From Keble: One does encounter "orthodox" women-- that is, those that aren't enlisted in the Great Army of Liberal Activism. In this area they are surely rare because Maryland is a liberal diocese and Washignton is an aggressively liberal diocese. But they are out there.
One may encounter orthodox women in the ECUSA, but not as priestesses. It is decidedly heterodox
to be a priestess or even to believe that women may be ordained as such.
But a woman cannot even bother, because if she were to approach, she would be dismissed-- not as an individual person, but just as a woman. "No Women Need Apply." And now, not only are her hopes dashed, but she is somehow defective for whatever impulse led her to seek this.
Atheists and pagans need not apply either. They are dismissed - not as individual persons, but just as atheists or pagans. I am not likening women to atheists or pagans. I am simply saying that there are whole classes of persons who are excluded from the priesthood, or should be.
God has spoken in Scripture and through the Church: "no women priests or bishops."
Some folks may not like that limitation or restriction, but there it is.
From Jonathan: If you think it's unfair that woman are denied this cross, don't take it up with the Church, take it up with God who hasn't called them.
From Keble: But you have now painted this in the color of the church calling priests in the name of God. So to take it up with God, it must be taken up with the church.
I agree with you there. That is why St. Paul called the Church "the pillar and ground of the truth" (1 Tim. 3:15).
Thankfully, the Church has
dealt with this issue: no female priests or bishops.
Also, we are still stuck in the same problem. People are continuing to try and engage me as an advocate of ordaining women. I won't take that position.
What have you been doing, then?
I realize you have couched much of it in phrases like "feminists would argue," but you have acted as their advocate.
From Keble: I simply do not have the time, and I don't think it's my place to do so either here or for that matter in my own church. It is easy enough to tell me, over the internet, that other people won't be ordained, to state a will of God that, well, doesn't affect them anyway for the most part. There's no risk in not engaging my humanity because, after all, I am not a woman.
Well, debating on the internet hardly requires a lot of courage, no matter what position one takes.
I will tell women they should not be priests or bishops. But Orthodox women know that already.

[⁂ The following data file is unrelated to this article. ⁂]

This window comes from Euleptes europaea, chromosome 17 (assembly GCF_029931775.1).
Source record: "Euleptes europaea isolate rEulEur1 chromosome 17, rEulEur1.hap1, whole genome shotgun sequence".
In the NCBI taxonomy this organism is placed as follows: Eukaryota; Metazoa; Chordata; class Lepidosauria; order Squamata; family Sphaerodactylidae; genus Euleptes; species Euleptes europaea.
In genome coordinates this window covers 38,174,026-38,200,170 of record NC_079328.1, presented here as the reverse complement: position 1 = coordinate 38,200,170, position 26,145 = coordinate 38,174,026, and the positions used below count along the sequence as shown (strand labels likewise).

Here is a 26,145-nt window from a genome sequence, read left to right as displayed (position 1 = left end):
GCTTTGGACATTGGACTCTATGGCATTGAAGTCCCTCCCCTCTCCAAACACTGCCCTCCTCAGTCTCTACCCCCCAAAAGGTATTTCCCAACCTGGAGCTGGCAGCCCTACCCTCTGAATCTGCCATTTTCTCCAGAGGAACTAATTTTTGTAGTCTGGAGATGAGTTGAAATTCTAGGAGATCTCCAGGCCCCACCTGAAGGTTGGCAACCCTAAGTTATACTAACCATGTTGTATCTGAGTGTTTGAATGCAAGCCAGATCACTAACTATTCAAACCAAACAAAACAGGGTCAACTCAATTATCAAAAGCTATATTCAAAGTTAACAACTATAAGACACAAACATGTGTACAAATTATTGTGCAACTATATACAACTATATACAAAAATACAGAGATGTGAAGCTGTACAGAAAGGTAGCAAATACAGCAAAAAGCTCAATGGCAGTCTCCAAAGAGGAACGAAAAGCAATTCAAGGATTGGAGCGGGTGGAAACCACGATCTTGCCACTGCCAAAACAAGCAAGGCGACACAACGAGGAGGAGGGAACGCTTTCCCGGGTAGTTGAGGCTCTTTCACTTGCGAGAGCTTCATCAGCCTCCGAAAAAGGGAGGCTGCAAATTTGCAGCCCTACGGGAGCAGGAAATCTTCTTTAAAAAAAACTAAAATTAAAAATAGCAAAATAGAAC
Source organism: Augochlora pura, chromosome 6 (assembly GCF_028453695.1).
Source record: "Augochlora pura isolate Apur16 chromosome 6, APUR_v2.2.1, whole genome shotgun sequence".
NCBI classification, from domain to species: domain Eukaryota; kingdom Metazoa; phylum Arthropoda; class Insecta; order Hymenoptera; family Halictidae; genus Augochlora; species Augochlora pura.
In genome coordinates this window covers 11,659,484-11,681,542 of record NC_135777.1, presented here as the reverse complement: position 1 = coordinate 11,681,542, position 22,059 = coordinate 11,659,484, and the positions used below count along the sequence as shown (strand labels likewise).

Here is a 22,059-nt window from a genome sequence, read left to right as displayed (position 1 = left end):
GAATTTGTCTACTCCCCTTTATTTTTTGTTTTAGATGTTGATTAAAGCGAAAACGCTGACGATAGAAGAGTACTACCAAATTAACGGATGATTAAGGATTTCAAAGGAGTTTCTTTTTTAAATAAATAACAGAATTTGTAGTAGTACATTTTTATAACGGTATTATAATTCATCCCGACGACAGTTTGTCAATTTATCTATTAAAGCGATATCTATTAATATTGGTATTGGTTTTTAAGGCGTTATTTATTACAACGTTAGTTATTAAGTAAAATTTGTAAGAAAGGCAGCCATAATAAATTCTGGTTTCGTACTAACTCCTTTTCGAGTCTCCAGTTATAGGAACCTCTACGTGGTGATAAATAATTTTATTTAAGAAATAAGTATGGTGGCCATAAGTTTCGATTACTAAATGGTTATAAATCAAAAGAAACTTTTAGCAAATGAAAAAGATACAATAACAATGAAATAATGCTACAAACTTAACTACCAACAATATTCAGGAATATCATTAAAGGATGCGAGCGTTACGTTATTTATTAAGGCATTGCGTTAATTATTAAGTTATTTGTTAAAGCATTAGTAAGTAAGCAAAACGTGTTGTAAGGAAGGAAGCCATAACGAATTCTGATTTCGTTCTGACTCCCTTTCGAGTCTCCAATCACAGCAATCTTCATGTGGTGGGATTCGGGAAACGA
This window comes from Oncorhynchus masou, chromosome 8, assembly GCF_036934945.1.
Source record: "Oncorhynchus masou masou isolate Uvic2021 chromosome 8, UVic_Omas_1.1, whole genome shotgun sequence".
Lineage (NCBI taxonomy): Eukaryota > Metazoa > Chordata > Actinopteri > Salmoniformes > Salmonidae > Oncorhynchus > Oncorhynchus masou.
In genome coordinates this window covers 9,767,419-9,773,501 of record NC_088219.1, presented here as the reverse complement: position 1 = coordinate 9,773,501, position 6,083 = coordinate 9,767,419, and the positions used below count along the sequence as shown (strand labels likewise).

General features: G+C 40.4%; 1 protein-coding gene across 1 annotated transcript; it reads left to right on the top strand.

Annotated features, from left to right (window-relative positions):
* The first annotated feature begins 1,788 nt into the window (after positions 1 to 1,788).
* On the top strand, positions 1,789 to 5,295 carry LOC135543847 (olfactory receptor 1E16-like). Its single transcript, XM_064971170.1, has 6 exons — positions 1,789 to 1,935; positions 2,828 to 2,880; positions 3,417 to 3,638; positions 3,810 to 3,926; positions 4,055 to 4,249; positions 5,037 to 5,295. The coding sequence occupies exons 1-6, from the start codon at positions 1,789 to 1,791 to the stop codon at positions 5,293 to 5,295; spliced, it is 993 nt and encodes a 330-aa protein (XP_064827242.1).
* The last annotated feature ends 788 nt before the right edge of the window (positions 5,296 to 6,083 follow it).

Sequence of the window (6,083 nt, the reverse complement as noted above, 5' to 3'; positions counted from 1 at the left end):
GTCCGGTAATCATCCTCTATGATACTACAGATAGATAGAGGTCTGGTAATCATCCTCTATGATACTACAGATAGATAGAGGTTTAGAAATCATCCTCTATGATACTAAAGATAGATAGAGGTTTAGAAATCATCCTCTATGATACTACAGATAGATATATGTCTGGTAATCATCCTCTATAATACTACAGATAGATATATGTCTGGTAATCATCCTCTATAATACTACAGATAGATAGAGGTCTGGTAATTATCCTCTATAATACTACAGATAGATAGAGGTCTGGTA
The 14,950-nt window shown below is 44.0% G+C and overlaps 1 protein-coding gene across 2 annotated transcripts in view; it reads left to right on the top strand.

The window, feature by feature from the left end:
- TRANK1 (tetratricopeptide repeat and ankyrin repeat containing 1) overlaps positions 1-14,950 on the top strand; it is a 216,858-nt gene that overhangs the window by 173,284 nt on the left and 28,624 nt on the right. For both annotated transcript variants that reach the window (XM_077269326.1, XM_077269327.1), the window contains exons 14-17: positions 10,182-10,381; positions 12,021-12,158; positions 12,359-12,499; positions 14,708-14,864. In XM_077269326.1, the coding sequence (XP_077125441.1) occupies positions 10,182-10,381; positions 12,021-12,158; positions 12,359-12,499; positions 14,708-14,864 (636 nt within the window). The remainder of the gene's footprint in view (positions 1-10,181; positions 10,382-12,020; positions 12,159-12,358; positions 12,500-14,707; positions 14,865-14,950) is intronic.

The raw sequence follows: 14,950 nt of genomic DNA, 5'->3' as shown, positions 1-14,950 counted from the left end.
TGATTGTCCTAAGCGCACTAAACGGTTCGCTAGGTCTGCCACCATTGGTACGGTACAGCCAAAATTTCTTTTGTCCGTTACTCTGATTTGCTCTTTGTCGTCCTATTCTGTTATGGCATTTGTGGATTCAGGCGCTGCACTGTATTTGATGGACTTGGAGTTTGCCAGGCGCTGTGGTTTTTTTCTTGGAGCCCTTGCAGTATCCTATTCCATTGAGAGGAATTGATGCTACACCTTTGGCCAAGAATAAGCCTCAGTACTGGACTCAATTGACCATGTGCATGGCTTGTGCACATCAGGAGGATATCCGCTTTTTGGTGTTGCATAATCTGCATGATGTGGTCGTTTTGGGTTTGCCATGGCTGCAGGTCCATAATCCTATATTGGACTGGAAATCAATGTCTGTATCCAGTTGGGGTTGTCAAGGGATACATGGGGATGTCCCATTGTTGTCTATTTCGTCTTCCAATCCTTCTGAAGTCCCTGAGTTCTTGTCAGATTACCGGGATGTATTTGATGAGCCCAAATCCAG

They also know that this is not demeaning to women. After all, God made the greatest human being who ever lived, aside from the Son of God Himself, a woman: the Blessed Mother of God.
How could the saintliest priest of bishop who ever lived ever hope to equal her?
From Keble: And thus it becomes easy enough to slide right into the sin of characterizing these women as "man-haters and lesbians". You are wrong, Linus-- I did not characterize male priests as mysogynists.
You obviously misunderstood what I wrote.
I did not say that all
Episcopal priestesses are lesbians and manhaters. You characterized the males-only clergy as having a history of promoting misogyny. I merely asked if the goal of ordaining female clergy was to balance the scale with a few lesbians and man-haters.
You took issue with my question, so I wrote, "If
all male clerics are misogynists, then all female clerics are lesbians and man-haters."
Obviously, "lesbians and man-haters" was part of the dependent clause. It could only be true (in the sentence I wrote) if
all male clerics are misogynists.
No, I don't believe all priestesses are lesbians and man-haters (although it would not surprise me if a significant proportion of them were); but they are heterodox.
Indeed, I would not want to characterize the opposition in such sweeping terms at all. That is not engaging them as people. And if I did, it would not excuse your language.
Well, as I explained above, you misunderstood my language.
And I think you have characterized the opposition in sweeping terms by associating us with misogynism and misogynist clerics and likening us to those who opposed, first, the abolition of slavery and, second, black civil rights.
Your arguments have been phrased in the familiar liberal terms of rights and grievances and power.
And the last of those, power
, is the key to the whole issue of the ordination of women.
I've twice used a strange word to describe this, and not a single person has remarked upon that I've noticed. And it is a very terrible word indeed.
Sorry. Missed it.
From Keble: What I sense is that I am being used simply to trot out the Standard Arguments. Yes, plenty of feminists have a power problem, Serge-- I've complained about that myself, and I think that's exactly what went wrong with Jane Dixon's abbreviated bishopric. But that's again reducing women to slogans.
Would new arguments make you happy?
The arguments are pretty standard because they are based on a very old Tradition.
I don't know what Hopko has actually done in engaging real women about this. From what little I see I have some hope that he's doing a better job than is happening in this discussion.
I don't think a lot of Orthodox women are interested in the priesthood, so it is quite likely that Fr. Hopko only addressed the issue because of the very publicized cases within the Episcopal communion and because he was asked.
Really, if it were not for the presence of an Anglican or two on this web site, this thread would have died an early death. The ordination of women is just not a hot issue among the Orthodox.